By Bridget Miles – The Mama Miles Files
Today we’ll be vacationing somewhere inconceivable. Think Wonka Chocolate Factory, but even better. What you eat here just might make you float on air, minus the whole burping to escape spinning blades in an elevator shaft thing. The cookie, a gift sculpted by the Gods themselves, arrived in America thanks to the Dutch. But before we dig in, let’s conduct a bit of a background check on this delicious baked good (of course, thanks to Wikipedia):
Cookies appear to have their origins in 7th century AD Persia, shortly after the use of sugar became relatively common in the region. They spread to Europe through the Muslim conquest of Spain. By the 14th century, they were common in all levels of society throughout Europe, from royal cuisine to street vendors.
With global travel becoming widespread at the time, cookies made a natural travel companion, a modernized equivalent of the travel cakes used throughout history. One of the most popular early cookies, which traveled especially well and became known on every continent by similar names, was the jumble, a relatively hard cookie made largely from nuts, sweetener and water.
Cookies came to America through the Dutch in New Amsterdam in the late 1620s. The Dutch word “koekje” was Anglicized to “cookie” or cooky. The earliest reference to cookies in America is in 1703, when “The Dutch in New York provided…in 1703…at a funeral 800 cookies…'”
The common modern cookie, given its style by the creaming of butter and sugar, was not common until the 18th century.
These are a few of my favorite things: sugar, chocolate and anything from Levain Bakery. Levain is a tiny, magical bakery that I was #blessed enough to live next to while growing up in NYC. It is home to the best baked goods in New York City (if you disagree that’s fine – more for me). The chocolate chip banana bread is divine. The chocolate-stuffed rolls will make you scream HALLELUJAH! But it’s the amazing cookies, the size of your head, that could make Cookie Monster belt out Jason Derulo’s “Talk Dirty” at Mr. Hooper’s karaoke party. They are just that good.
At $4 a pop, these cookies are dense, crispy on the outside, gooey on the inside and almost too glutinous to finish in one sitting. Almost. They have four different kinds: double chocolate chip, peanut butter chocolate chip, chocolate chip walnut and oatmeal raisin (because there’s always that one person in the group).
Today, let’s devour their chocolate chip walnut cookie.
If you want to feel healthy, this is the cookie to get. Walnuts are a superfood, which basically makes this cookie a super-superfood. The first thing you’ll notice when it’s handed to you is the sheer weight of it. Is it a rock? Is it a weapon? A superfood and a method for self-defense? Consider buying a few extra to carry with you at all times in case you get mugged.
Sink your teeth into its crispy cookie crust and you’ll soon discover the gold inside – the almost uncooked cookie dough innards that melt in your mouth (and in your hands). As you reach that last bite, you’ll start to feel conflicted- so happy that your new treasure is safely tucked away inside your belly, but so sad that it’s over. Finishing this cookie in one sitting is a feat so impressive, they should hang your photo on the wall and commission a parade in your honor. To quote the great Ben Gibbard, “And now that’s it’s gone, it’s like it wasn’t there at all.”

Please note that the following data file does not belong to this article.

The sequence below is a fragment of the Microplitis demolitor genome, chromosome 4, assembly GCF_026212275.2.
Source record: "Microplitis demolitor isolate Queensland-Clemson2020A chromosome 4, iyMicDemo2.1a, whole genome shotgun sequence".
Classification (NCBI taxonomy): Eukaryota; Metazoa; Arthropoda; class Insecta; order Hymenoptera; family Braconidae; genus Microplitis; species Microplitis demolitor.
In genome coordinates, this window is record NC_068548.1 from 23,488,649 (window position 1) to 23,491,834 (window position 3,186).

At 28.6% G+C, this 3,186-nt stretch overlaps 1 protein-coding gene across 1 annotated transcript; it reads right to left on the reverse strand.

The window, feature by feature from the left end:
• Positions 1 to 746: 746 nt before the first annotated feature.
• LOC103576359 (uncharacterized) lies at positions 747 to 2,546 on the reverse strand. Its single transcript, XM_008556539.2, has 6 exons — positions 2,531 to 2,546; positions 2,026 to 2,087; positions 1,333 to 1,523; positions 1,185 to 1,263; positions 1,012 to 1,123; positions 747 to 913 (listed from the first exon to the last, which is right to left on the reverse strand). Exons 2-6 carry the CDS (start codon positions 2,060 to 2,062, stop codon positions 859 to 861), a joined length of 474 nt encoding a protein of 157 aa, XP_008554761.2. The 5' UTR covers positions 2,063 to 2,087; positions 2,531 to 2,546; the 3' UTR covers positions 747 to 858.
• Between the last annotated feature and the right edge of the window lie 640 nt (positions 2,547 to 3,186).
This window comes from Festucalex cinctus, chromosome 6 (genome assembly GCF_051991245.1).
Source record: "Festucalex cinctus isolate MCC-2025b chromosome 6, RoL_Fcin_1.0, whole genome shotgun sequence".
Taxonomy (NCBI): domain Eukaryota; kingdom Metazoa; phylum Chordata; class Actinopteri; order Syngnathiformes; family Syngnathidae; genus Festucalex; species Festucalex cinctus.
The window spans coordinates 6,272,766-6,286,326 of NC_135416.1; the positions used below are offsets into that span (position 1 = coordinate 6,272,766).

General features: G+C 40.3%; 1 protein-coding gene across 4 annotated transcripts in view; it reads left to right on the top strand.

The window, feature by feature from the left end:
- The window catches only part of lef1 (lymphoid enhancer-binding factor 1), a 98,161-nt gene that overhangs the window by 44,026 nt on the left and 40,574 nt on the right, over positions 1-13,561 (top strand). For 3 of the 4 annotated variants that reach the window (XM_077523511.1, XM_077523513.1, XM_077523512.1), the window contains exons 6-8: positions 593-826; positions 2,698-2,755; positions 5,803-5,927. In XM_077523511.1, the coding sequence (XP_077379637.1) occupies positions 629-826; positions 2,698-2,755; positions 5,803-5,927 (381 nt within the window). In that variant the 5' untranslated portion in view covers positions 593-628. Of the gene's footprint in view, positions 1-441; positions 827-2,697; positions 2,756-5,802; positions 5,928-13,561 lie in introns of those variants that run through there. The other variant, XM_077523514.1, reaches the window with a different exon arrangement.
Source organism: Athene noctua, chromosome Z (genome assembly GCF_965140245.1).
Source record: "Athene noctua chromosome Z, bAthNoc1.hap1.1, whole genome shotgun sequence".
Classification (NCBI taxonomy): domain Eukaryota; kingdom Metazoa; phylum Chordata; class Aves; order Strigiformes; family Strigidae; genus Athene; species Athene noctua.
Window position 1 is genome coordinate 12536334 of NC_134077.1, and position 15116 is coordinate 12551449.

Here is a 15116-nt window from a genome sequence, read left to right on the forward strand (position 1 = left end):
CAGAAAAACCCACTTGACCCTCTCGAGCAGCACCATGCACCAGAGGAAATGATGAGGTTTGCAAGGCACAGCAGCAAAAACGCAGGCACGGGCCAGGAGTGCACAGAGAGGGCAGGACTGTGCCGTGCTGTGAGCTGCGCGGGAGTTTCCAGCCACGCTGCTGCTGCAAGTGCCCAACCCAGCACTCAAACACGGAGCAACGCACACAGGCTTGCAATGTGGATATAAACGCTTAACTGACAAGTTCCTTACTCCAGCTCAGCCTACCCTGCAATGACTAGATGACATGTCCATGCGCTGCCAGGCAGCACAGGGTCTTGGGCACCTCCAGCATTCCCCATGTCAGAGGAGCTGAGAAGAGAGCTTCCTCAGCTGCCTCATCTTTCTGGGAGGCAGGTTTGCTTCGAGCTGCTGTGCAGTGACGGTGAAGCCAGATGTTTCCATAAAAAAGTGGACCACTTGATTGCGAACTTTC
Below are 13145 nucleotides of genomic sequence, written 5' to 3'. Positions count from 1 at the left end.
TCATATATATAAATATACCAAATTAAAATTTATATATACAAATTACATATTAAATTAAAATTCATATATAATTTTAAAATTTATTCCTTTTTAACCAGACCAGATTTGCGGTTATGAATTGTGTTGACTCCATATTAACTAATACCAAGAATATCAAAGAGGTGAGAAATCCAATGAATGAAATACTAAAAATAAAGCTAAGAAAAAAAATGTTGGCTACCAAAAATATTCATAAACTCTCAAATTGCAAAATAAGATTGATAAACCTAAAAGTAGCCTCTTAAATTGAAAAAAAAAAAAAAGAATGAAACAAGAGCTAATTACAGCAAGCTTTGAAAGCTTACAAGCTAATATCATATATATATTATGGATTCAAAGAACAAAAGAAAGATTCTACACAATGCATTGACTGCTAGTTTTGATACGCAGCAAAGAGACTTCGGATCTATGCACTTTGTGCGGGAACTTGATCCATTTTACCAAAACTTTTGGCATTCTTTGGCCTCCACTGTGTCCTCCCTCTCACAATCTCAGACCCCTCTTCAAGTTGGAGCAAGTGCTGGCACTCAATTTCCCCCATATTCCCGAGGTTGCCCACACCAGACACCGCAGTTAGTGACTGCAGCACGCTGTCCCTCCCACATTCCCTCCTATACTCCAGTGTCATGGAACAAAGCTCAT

To get some extra mileage out of your cookie “stay,” here’s a recipe to get you by (or if you prefer, just order a dozen from Levain’s website).
Courtesy of Broma Bakery:
- 3 cups plus 2 tablespoons all purpose flour (I used King Arthur Unbleached AP Flour)
- 1 teaspoon baking powder
- ¼ teaspoon baking soda
- 1 ½ teaspoons kosher salt
- 1 cup unsalted butter, cold and cut into cubes
- ¾ cup + 4 teaspoons (6 ounces) light or dark brown sugar
- ½ cup granulated sugar
- 2 eggs, cold, lightly beaten in a separate bowl
- 1 teaspoon vanilla extract
- 2 cups dark chocolate chips (I used Ghirardelli dark chocolate baking chips)
- Line a large baking sheet with a silicon mat or parchment paper. Set aside.
- In a medium bowl, mix together flour, baking soda, baking powder and salt. Set aside.
- In a standing mixer fitted with a paddle attachment, beat the butter until it comes together in one lump, about 1 minute. Add in the sugars and beat for another 1 to 2 minutes, or until the sugar dissolves into the butter. Lower the speed to medium-low, and mix in the eggs and vanilla. Beat until mixed (the batter will be lumpy). Gradually add in the flour mixture, beating until a little flour remains. Fold in the chocolate chips with a rubber spatula.
- Divide the dough into 12 even pieces. Shape the dough roughly into a ball, but do not roll it. Place on the prepared baking sheet, spaced 2 inches apart. Refrigerate for at least 30 minutes, but for no more than 12 hours before baking.
- Preheat oven to 375°F. Bake cookies for 18 to 22 minutes, until light golden brown. When in doubt, take your cookies out early. The cookies will continue to cook as they cool. There’s nothing that ruins a good cookie more than being overcooked. I can’t stress this enough! Cool on a wire rack, then serve!
This recipe works best if:
-You undercook the cookie. It keeps baking as it cools, so be sure to take it out of the oven early.
-Use large chocolate chips. They create those beautiful melted chocolate puddles inside your cookie!
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